This is why God made us with that quality of needing someone else to fulfill us sexually. This is why unresponsiveness on the part of a partner in sex always creates a problem in marriage. Frigidity, of whatever type it may be or for whatever cause, creates deep-seated psychological problems in a marriage and a rift occurs. You only need to talk to some experienced marriage counselors to know how true that is. God has given us the ability to give a gift of love and response to another person, and the joy of doing so is what creates the ecstasy of sexual love in marriage.
So important is this to marriage that the apostle goes on to say that it takes precedence over everything else in your life except an occasional spiritual retreat for prayer. "Do not refuse one another except perhaps by agreement..." If you are going to do this, it has to be a mutual thing. You must not give up or deny your partner the right to this kind of enjoyment. To unilaterally take action to refuse to involve yourself in a sexual union in marriage is to violate this very command of God, and to hurt the marriage very severely.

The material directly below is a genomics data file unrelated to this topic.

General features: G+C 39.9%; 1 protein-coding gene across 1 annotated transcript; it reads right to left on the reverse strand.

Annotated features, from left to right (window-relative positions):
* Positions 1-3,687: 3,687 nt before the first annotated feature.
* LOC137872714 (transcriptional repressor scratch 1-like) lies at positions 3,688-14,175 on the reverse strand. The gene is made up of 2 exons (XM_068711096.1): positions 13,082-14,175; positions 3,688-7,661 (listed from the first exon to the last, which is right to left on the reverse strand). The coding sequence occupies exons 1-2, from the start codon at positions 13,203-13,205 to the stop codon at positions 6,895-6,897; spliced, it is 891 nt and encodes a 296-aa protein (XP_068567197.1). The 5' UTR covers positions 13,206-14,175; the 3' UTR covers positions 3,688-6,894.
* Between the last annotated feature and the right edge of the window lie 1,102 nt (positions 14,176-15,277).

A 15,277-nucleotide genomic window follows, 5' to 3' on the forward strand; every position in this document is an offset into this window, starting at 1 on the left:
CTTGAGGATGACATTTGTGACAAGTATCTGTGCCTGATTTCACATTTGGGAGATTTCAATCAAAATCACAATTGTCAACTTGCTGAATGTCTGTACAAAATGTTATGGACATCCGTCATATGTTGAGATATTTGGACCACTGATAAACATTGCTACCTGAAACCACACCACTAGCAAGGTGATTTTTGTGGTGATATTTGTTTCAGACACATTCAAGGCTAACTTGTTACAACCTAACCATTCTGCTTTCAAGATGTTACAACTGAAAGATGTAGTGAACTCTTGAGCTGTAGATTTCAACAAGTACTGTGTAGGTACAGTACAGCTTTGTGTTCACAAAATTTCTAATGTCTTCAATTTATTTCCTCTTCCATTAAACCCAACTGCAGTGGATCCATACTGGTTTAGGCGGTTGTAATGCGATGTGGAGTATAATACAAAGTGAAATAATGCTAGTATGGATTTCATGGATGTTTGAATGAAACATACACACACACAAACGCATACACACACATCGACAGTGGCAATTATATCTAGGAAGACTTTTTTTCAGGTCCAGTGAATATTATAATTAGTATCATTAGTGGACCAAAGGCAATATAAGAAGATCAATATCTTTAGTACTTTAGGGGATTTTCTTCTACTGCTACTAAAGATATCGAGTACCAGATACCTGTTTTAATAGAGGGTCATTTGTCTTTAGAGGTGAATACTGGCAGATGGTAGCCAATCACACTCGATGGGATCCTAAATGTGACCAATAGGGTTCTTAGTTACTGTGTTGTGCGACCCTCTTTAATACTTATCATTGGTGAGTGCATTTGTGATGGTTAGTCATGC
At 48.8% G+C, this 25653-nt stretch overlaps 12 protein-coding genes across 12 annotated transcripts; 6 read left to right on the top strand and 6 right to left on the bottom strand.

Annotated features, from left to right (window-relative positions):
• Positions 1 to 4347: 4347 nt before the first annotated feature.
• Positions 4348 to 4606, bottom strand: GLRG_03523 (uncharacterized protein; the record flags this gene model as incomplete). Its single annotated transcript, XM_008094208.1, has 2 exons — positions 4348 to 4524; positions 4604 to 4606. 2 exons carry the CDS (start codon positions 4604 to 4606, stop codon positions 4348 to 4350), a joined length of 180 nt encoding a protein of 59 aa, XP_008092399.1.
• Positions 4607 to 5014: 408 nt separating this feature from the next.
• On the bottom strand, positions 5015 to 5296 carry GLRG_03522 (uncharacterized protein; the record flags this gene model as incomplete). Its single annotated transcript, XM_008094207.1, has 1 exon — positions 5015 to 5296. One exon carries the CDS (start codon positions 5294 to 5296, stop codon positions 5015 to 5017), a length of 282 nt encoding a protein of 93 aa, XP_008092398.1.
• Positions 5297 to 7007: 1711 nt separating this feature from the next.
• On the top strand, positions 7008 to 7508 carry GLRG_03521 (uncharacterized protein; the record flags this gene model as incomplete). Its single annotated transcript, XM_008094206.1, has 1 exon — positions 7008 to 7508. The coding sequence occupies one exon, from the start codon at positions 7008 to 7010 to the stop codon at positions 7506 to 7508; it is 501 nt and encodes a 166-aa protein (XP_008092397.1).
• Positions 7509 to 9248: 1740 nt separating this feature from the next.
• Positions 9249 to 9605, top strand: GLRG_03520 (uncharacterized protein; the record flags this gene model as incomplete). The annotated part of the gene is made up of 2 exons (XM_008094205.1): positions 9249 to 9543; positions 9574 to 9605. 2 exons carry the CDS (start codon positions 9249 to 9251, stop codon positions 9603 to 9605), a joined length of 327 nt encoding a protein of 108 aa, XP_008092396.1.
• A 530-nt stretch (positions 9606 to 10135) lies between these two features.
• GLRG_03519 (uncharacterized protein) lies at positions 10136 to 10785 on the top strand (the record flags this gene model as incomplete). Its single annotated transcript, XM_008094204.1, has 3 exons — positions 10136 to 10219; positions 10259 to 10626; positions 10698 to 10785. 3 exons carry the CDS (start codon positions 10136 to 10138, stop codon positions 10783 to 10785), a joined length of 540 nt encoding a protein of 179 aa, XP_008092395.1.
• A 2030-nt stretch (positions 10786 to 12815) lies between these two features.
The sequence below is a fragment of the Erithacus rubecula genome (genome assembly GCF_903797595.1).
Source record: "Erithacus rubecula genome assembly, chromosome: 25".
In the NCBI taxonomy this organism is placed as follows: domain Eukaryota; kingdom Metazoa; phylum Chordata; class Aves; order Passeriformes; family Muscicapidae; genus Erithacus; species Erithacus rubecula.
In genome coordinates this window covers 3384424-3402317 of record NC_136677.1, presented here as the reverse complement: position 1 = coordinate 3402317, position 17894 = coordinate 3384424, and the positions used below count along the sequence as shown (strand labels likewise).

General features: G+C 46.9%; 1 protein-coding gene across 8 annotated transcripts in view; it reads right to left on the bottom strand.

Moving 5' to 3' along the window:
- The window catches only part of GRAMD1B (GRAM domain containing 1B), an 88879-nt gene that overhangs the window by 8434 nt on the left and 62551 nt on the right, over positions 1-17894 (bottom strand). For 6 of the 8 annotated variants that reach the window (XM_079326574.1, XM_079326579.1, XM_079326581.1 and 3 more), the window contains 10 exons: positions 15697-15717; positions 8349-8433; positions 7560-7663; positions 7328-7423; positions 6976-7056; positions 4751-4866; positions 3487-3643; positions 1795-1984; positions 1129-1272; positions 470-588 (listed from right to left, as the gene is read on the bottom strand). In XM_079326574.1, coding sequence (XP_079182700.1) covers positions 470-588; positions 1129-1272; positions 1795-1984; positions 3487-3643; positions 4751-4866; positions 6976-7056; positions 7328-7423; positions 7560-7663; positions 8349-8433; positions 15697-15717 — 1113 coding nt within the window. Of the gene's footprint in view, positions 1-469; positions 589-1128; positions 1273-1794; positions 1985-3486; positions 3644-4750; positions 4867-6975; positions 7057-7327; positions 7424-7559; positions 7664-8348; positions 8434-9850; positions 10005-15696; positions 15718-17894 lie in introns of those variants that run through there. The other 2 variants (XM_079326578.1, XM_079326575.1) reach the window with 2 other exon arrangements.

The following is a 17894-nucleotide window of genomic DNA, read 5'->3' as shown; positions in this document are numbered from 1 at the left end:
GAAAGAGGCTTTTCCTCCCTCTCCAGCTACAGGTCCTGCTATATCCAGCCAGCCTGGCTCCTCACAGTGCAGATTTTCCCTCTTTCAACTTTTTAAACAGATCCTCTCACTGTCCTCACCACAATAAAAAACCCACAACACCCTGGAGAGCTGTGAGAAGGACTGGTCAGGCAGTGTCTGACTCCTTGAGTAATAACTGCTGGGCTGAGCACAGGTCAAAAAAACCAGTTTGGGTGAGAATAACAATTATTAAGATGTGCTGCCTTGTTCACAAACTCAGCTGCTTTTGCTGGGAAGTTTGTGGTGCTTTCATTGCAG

Again I could fill that in with many, many experiences taken from real life. As always, the Scriptures examine us at the deepest level of our being, and here Paul puts his finger on what is one of the most frequent causes for disaster in marriage -- a unilateral refusal to grant the gift of enjoyment and pleasure to one's mate. He says, "Don't do that" -- with one possible exception. If you both agree to do so, and if you do so for a brief season and you do so for a spiritual reason, i.e., to have more time for working out a special problem in prayer, then it is all right. But it can be such a destructive thing in marriage that Paul says, "Be careful. Don't continue it very long, and by all means come together again, lest Satan be given an advantage over you." Those are very wise words, and Paul is underscoring here much that is causing problems in marriages today. Now he says a third thing about sex in marriage that is very important, Verses 6 and 7:
I say this by way of concession, not of command. I wish that all were as l myself am. But each has his own special gift from God, one of one kind and one of another. (1 Corinthians 7:6-7 RSV)